Alexander Calder was another artist who embraced technology to create new types of art. Early in his career he invented wire sculpture, or “drawing in space”. These were simple bits of twisted wire that when viewed from the correct angle were perfect three-dimensional sketches of faces and figures. His contribution to Modernism was kinetic sculptures that were no longer huge chunks of marble or iron. Like January 31, these abstract sculptures were light sheets of painted aluminium that orbited around themselves at the slightest current of air. Like automotive engineers who tune exhaust notes to ignite emotions, he incorporated sound as part of the experience and intentionally tuned his mobiles to chime as parts collided. These mobiles are exquisitely engineered and yet move as organically as falling leaves.

Photographer O. Winston Link’s photo Hot Shot Eastbound captures a moment when steam trains, aeroplanes and drive-in theatres co-existed. The juxtaposition of these three modes of transport and the skill required to capture this image earned Link a place in this exhibit. That he was able to get all three is a testimony to his patience and the proposition that luck favours the prepared. He recognized the demise of the steam locomotive and set about preserving them on film. He reckoned that as trains were black, coal was black, tracks were black, he should shoot at night with black and white film. To accomplish this difficult task, he pioneered artificial lighting equipment and techniques that allowed him to illuminate, or hide, what he wanted in his picture frames.

This optimism that technology could solve any problem peaked in the post-war 1950s, when money was not a hindrance, nor was practicality. Designers were commissioned to create concept cars to express their ideas for the future. The Italian firm Bartone, along with designer Franco Scaglione, inspired by aeronautical wings, created cars with extremely low drag coefficients of which the Alfa Romeo BAT Car 7 was the most successful. A former Alfa Romeo designer created a glass-domed Spanish car that could have inspired the flying cars of the futuristic Jetsons cartoon. The Pegaso Z-102 Cupola was unique, distinct and capable of reaching a speed of 243 km per hour.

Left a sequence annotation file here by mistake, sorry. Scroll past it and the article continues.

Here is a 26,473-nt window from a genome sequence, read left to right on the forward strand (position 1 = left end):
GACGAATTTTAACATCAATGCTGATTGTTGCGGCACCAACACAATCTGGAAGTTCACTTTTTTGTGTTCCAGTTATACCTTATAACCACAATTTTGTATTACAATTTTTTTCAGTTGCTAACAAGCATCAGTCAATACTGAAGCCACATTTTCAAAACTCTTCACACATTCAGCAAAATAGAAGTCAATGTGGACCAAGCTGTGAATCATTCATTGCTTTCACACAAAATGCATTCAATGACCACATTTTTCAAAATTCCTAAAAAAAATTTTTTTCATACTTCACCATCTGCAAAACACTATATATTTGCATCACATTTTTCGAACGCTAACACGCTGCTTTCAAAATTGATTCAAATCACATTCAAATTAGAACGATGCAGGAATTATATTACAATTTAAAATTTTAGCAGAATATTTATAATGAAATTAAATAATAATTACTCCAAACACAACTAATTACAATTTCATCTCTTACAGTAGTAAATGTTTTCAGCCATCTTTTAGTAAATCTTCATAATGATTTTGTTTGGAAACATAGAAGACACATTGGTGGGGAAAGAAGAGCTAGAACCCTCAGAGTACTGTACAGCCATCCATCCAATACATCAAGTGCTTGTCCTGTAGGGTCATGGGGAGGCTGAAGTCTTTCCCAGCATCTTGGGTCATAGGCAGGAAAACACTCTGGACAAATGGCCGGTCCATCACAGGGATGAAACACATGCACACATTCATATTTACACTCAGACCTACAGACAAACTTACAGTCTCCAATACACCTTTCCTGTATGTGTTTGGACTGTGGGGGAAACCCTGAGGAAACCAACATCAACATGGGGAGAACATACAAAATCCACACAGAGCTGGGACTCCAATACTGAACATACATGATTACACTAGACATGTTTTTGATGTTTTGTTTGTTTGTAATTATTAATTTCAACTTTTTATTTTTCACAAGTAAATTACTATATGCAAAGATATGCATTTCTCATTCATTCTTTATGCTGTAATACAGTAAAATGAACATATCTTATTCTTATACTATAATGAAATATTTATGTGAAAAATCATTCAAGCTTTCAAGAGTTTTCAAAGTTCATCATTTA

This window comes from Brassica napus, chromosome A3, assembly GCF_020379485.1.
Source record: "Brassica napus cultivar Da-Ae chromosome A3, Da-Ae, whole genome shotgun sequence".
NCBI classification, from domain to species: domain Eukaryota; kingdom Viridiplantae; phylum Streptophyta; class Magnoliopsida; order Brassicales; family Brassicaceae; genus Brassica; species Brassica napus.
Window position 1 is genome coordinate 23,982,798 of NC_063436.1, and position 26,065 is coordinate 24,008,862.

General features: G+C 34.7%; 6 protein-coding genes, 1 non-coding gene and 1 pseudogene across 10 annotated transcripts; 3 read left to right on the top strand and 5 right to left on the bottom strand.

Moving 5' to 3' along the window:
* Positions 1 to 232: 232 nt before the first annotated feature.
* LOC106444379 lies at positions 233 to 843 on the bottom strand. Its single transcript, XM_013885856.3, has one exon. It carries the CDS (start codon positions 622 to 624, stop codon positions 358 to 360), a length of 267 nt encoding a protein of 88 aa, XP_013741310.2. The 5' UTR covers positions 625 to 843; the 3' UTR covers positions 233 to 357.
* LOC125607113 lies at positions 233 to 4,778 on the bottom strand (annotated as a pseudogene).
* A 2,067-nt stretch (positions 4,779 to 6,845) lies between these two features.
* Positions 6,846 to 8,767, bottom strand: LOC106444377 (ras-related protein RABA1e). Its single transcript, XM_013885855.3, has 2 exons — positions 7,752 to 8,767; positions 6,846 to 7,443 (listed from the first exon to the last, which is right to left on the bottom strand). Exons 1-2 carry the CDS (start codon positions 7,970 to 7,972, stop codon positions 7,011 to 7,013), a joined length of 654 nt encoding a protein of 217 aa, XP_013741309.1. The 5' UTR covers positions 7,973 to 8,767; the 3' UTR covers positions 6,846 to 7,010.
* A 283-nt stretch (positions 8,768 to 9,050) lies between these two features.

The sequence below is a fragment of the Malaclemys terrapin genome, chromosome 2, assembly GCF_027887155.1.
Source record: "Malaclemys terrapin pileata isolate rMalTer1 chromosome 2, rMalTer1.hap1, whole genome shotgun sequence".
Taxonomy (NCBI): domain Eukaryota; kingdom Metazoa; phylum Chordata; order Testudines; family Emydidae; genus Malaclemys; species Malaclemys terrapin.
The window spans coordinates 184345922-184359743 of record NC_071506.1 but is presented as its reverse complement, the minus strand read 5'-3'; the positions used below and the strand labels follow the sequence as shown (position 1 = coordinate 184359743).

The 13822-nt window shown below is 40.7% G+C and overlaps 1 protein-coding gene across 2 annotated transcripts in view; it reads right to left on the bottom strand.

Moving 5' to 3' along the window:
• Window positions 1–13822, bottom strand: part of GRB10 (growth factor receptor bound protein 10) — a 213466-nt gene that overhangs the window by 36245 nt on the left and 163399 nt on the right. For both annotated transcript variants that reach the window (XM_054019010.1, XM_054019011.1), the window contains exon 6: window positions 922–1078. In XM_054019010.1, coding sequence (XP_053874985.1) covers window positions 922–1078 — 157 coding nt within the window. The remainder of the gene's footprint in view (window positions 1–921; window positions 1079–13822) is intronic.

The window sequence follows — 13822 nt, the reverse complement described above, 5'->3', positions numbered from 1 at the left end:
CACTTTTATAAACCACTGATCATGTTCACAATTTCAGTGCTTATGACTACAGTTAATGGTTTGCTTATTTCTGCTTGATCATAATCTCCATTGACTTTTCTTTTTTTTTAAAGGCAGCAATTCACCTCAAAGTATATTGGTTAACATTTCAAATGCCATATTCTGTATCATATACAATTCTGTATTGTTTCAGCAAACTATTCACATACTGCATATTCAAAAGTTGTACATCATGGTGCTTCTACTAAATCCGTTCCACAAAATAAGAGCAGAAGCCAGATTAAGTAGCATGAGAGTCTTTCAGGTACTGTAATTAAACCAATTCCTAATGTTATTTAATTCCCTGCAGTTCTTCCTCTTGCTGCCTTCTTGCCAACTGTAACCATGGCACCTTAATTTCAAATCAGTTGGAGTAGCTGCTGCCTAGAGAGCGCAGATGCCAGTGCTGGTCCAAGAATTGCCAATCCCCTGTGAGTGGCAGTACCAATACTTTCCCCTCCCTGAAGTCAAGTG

Similar energy existed on the other side of the Atlantic, led by General Motors designer Harley Earl. Also building on the aeronautical theme, his concepts cars Firebirds Models I, II & III were the first cars to use gas turbine engines, essentially a jet aeroplane on wheels. At the time this was seen to be the future power source of faster and more efficient vehicles. They also experimented with technology that did trickle down to production vehicles, including fibreglass-reinforced plastic and titanium bodies, all-wheel independent suspension, power disc brakes, alternators, magnetic ignition keys, electric gear selection, and individually controlled air conditioning.

Each of the 300 artworks in this exhibition has similarly engaging stories that link past advances in art and technology to current architecture, and specifically their influences on the work of Norman Foster. This is an exhibition that rewards the curious, each masterwork offering an engaging narrative of originality and innovation that changed Lord Foster’s perspective and, without exaggeration, monumentally transformed our world’s greatest cities.